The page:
Lifeboat (1944) / Thriller-War
MPAA Rated: Not rated, but probably PG for some violence and themes
Running time: 96 min.
Cast: Tallulah Bankhead, William Bendix, Hume Cronyn, Walter Slezak, Mary Anderson, John Hodiak, Henry Hull, Heather Angel, Canada Lee
Director: Alfred Hitchcock
Screenplay: Jo Swerling (based on the story by John Steinbeck)
Review published May 2, 2008
One of director Alfred Hitchcock's (Suspicion, Mr. and Mrs. Smith) more experimental films puts all of the action within the confines of a lifeboat for the duration, becoming what some claim is the smallest set ever used for a major motion picture release. The boat is the destination for several survivors, a mix of American and British, of a Nazi German U-boat attack that sees their ship sink in the North Atlantic, also taking down the submarine in the process. With little in rations to sustain themselves, life is uncertain, made more so when they pick up a German survivor (Slezak, People Will Talk) of the downed U-boat. Rancor erupts on the boat, with some of the survivors wanting to take out the Nazi bastard while the more pacifist of the group would rather keep him on board to hand him over as a prisoner of war. The German earns his keep on the lifeboat by helping out with the navigation and an impromptu amputation, but it soon becomes apparent that he may not be as benign as he lets on.
John Steinbeck's Oscar-nominated story provides the inspiration for this ambitious early Hollywood Hitchcock vehicle, but if not for the strength of a visionary director and a cast of superb character actors, all might have been for naught in the interest category. Academy Award nominations would also go to Hitch for his direction and the impressive cinematography by Glen MacWilliams (The Front Page, Wing and a Prayer). In the acting category, Tallulah Bankhead (Fanatic, A Royal Scandal) steals the show in a vanity piece that is both funny and endearing in its quaint way.
Though a classic by today's standards, and one of Hitchcock's many great films, at the time of its release Lifeboat suffered its share of controversy, primarily for making the Nazi a somewhat likeable character. Of course, if you've seen the film, you'll know that he's not all he's cracked up to be, but when the Nazis are later found out to be the face of pure human evil, there would be a bit of backlash at seeing a relatively normal portrayal. Another complaint is that he's too skilled, with his propensity for language, surgery, navigation and other attributes, with the suggestion being that the Nazis are really living up to their "supermen" potential. Interestingly, those on the other end of the spectrum think it's a veiled propaganda film meant to drum up even more rah-rah for the Allied side. The fact that Hitchcock would also direct two actual short propaganda films (Bon Voyage, Aventure Malgache) right around the same time furthers the suspicion.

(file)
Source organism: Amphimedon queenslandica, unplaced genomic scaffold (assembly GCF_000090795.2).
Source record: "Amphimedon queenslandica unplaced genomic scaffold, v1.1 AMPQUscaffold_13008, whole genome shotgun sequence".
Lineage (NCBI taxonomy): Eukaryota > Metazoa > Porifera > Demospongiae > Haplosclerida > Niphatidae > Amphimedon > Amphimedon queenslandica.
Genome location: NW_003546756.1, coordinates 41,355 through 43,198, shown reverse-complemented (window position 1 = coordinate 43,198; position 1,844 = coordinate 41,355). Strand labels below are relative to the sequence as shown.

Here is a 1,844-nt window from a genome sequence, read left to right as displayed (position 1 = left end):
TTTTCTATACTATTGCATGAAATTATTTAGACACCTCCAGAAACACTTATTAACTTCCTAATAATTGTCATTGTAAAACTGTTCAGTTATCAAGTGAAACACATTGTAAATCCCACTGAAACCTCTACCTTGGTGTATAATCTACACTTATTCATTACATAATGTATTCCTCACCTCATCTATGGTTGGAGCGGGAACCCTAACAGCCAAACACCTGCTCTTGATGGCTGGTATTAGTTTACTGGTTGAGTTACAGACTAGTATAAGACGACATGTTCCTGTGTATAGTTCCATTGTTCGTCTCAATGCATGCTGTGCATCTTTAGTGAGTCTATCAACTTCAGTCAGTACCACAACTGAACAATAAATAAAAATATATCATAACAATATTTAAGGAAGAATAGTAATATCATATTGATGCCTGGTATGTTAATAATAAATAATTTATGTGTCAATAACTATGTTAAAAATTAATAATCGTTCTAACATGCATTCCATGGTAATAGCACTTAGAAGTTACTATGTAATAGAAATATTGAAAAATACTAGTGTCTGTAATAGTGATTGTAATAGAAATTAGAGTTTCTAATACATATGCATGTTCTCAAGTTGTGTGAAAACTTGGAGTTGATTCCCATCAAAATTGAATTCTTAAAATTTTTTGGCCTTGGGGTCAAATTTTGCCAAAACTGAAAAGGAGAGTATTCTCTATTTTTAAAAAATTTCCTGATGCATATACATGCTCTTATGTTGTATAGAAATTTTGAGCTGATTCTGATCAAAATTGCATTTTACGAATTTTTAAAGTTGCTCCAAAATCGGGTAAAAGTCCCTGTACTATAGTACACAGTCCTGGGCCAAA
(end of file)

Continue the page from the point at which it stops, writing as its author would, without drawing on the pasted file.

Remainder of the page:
I don't think it's important to speak to the political motivations of the film when there is entertainment to be had in the story itself. The characters are a microcosm brought together for survival, like a precursor to the many disaster films that would become a staple of cinema in future decades. Few, if any, are as compelling, with characters that are surprisingly well rounded, rather than the cookie cutter fodder we've grown accustomed to seeing. In the middle of this harrowing tale, Hitch finds time for choice romantic comedy, gripping drama, solid adventure, and excellent thrills and chills.
In my opinion, Lifeboat stands as Hitchcock's most underappreciated of films in a filmography full of them. Perhaps it is because Hitchcock stays appropriately subdued in his approach, only touching on a few trademark techniques when he could sneak them in. As you watch the film, you often forget that it's one of his. That's OK by me, as this is one of his films where the story takes the center stage, while his direction and a fine cast provide the fuel for the mystery to run. My personal favorite Hitchcock film of the 1940s.
Look quick for Hitchcock's trademark cameo, cleverly displayed in an newspaper advertisement boasting his real-life weight loss in a "Before and After" pictorial.
©2008 Vince Leo